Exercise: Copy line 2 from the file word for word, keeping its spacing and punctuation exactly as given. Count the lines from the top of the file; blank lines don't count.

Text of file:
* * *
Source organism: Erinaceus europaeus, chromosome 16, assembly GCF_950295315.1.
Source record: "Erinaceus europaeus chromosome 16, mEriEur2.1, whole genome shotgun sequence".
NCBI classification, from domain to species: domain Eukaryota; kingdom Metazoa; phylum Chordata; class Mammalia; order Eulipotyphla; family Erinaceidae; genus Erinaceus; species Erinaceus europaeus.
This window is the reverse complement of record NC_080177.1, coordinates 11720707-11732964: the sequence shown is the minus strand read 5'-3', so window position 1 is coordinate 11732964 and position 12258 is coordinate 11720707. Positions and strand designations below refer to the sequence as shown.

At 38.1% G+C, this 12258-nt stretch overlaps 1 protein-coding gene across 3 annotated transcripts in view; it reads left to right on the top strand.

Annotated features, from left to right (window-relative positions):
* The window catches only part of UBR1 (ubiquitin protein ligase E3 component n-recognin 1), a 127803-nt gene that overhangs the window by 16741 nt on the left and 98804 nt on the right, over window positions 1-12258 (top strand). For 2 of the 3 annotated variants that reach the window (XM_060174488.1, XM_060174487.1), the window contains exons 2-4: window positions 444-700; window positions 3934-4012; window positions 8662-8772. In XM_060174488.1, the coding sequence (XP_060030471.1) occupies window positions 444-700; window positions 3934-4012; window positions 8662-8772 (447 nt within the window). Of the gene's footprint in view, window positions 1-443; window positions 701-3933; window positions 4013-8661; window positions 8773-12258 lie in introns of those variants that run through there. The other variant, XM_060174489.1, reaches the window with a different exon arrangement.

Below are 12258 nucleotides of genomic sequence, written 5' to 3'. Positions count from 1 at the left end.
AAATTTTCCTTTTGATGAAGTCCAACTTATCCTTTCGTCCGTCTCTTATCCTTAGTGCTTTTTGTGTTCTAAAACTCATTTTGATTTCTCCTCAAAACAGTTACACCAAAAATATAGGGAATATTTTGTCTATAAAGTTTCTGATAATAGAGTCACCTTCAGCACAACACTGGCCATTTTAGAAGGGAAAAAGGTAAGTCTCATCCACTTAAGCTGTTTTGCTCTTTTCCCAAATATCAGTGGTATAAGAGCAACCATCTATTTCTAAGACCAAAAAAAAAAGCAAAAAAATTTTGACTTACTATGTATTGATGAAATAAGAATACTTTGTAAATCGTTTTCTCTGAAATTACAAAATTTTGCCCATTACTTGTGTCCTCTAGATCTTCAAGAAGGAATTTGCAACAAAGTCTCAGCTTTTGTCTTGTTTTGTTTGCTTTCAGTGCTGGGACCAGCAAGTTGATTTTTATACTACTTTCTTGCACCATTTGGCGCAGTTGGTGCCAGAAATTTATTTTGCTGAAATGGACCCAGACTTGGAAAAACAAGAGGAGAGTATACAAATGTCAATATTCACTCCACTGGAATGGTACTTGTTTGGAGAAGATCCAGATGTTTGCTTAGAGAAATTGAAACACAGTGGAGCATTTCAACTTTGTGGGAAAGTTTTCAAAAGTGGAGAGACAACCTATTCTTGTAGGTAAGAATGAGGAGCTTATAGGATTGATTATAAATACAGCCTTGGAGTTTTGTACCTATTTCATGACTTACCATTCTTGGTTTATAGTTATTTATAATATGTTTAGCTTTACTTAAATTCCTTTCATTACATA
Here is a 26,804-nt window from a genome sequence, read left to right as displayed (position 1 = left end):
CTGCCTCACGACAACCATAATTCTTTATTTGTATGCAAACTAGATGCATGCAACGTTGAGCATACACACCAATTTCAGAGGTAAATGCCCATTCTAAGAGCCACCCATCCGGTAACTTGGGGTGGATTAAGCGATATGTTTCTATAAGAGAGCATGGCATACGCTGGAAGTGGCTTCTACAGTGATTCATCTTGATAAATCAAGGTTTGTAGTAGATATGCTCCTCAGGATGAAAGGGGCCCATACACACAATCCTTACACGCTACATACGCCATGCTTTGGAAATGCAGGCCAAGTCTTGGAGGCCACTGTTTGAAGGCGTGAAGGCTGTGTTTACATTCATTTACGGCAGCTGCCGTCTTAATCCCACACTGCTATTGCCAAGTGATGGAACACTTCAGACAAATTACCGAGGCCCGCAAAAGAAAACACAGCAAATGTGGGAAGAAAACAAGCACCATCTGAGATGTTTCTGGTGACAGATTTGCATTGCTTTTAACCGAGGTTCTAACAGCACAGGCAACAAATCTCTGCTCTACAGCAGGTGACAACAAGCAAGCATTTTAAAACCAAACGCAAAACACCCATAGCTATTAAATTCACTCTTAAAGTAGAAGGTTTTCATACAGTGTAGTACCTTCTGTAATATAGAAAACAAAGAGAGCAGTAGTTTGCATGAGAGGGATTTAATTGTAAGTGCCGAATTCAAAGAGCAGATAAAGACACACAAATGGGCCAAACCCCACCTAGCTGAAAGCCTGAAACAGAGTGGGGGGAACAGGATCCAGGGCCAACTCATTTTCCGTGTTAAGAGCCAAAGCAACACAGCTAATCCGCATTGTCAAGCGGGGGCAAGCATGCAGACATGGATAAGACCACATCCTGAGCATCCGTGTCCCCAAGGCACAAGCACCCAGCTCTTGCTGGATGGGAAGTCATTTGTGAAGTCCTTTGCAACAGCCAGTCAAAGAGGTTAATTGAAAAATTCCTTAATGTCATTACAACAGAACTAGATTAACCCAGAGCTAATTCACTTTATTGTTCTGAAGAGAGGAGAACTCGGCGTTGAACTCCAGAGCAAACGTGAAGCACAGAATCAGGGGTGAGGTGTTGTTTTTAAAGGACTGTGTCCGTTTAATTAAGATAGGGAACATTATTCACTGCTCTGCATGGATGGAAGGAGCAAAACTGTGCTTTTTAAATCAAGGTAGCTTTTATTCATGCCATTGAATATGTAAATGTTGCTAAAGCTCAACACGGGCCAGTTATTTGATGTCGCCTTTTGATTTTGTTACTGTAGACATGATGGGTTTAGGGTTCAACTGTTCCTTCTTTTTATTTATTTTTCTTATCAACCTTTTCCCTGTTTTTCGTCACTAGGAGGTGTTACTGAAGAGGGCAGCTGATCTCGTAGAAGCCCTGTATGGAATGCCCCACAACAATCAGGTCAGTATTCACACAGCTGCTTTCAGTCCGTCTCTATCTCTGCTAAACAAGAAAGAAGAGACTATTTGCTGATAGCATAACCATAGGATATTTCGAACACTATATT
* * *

Source record: "Erinaceus europaeus chromosome 16, mEriEur2.1, whole genome shotgun sequence".